CHARLIE SMITH LONDON is delighted to present John Stark’s DoL Po.
Stark is known for his highly laboured oil paintings which for the past decade have served as conduits to explore a universe of interconnected ideas. Past exhibitions have investigated themes including witchcraft, warfare, alchemy, apiculture, shamanism and imperialism. Stark's paintings could be viewed as a kind of ideological battleground where binary oppositions such as light and dark; animus and anima; cruelty and desire; control and abandonment; violence and transformation vie for territorial gain over the other. At the heart of his latest enquiry are the notions of value; the transference of energy; and a calling into question of the structures in society where exchange takes place.
The title of this exhibition alludes to Stark’s current analysis. DoL – The Division of Labour – refers to the socio-economic model whereby manufacture is broken down into component parts in order to increase productivity. Po – a term coined by Edward de Bono as part of his lateral thinking techniques, to encourage the progression of ideas towards solutions. Therefore, in contrast to tendencies in the digital age, we are encouraged to move from the abbreviated to the expansive. Stark asks us to look further, beyond the image and the instantaneous.
In this exhibition we are presented with paintings of veiled beekeepers, pig farms, military drones, robotics and scenes of nuclear contamination. Elsewhere a prehistoric femur bone propped in a trompe l'oeil niche signifies a worker’s hammer. In the two faced ‘Medium of Exchange’ an untenanted glove conceals and reveals a coin, simultaneously referring to the phases of the moon. There is an element of puppetry at play, and a sense that the figures within these works are being remotely piloted by other forces. As Paul Carey-Kent asks in his exhibition text ‘Stark Realities’:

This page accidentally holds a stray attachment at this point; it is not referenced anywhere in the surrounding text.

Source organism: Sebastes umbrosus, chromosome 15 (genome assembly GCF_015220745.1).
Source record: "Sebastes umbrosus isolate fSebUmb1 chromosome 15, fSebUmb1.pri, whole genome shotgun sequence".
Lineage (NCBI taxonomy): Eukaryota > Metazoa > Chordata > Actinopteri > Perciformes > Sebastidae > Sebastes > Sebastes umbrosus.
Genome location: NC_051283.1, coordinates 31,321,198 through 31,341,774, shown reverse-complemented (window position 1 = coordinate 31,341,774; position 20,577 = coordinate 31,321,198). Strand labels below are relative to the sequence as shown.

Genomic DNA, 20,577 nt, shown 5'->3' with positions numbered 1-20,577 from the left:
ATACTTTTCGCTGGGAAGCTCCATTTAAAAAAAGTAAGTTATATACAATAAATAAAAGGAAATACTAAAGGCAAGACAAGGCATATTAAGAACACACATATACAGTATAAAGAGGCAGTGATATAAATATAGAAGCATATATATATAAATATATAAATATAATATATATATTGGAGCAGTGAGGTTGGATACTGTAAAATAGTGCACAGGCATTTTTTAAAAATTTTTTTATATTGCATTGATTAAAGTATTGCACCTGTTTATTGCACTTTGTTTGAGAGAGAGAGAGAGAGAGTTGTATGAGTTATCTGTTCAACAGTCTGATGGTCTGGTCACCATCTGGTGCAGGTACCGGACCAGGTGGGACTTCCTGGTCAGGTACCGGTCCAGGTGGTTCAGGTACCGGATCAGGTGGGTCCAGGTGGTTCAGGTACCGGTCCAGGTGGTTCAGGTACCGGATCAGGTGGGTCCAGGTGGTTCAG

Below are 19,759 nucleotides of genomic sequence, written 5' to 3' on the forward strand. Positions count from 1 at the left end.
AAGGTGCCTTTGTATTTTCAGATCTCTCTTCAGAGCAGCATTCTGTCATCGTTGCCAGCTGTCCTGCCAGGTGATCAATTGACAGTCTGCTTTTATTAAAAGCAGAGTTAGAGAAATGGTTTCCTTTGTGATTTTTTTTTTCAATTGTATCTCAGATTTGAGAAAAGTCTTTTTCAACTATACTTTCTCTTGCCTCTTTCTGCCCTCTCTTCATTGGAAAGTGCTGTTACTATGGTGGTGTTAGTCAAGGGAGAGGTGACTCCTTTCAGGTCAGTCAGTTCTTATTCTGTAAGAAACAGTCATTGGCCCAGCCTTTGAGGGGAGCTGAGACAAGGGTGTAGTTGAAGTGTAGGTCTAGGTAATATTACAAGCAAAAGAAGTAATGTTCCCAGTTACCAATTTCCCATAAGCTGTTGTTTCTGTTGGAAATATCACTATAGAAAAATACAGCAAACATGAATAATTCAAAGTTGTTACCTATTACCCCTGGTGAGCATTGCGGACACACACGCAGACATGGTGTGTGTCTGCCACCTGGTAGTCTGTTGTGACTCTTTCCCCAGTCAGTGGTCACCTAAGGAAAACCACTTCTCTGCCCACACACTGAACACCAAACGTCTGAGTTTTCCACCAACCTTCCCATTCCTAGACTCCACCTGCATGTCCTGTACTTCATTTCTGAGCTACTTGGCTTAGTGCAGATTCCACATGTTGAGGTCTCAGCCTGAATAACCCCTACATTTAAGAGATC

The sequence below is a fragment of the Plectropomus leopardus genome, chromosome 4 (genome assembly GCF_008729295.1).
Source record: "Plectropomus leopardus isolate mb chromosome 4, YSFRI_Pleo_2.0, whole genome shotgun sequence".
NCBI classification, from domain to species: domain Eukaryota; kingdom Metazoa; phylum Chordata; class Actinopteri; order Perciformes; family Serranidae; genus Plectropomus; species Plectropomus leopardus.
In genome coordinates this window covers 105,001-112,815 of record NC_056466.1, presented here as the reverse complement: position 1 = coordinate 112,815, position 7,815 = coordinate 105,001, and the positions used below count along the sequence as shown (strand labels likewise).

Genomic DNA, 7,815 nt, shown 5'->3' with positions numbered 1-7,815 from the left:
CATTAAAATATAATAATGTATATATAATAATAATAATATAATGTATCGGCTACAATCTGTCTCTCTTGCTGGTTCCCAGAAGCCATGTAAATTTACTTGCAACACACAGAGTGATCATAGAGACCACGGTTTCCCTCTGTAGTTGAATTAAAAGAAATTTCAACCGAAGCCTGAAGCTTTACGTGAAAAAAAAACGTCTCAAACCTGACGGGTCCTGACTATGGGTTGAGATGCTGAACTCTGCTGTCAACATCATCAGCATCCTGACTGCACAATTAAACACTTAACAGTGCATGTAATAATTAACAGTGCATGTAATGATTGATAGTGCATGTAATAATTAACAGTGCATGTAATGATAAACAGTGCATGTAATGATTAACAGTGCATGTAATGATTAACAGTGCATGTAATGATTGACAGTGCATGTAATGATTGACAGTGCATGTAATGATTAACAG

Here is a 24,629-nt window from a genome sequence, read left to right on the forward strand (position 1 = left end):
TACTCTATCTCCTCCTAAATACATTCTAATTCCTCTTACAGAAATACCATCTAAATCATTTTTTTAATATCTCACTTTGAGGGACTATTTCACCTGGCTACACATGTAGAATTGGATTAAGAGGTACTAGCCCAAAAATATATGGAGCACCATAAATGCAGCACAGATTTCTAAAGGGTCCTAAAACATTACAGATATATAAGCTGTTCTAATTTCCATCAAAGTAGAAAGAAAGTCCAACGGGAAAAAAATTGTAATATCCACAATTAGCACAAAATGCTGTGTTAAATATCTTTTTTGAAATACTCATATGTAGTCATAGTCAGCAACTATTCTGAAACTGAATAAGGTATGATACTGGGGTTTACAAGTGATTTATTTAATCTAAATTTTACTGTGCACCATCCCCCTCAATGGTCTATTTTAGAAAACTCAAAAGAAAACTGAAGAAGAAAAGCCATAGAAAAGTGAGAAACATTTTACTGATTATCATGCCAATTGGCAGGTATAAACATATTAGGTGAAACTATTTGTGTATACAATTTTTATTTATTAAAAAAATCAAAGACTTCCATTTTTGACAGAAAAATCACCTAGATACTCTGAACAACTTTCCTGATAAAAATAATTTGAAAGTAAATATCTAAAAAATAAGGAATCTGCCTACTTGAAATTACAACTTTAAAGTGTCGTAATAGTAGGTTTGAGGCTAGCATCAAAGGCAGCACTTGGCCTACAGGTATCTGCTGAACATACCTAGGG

‘Is he suggesting what apparent contradictions lie behind the façades of our society? Might it be superstition behind Christianity? Surveillance behind technology? Medievalism behind science? Militarism behind capitalism?’
To this end Stark takes a holistic approach and states, ‘I am searching for a wisdom older than the patent presence of a meaning, a meaning buried deep within the enigma of the paintings.’
To complement the exhibition a bespoke catalogue with sandpaper dust jacket, conceived in collaboration with Rebecca and Mike, will be published. The catalogue will feature an essay by Paul Carey Kent and a dialogic text between Stark and David Graeber, author of ‘Debt, the first 5000 years’. Stark has also made his first co-operative paintings, and as part of his pre-exhibition activity has reclaimed Comet Linear 252P. Comet DoL Po, as it is now known, came into view for observers in the Northern Hemisphere during the final days of March 2016.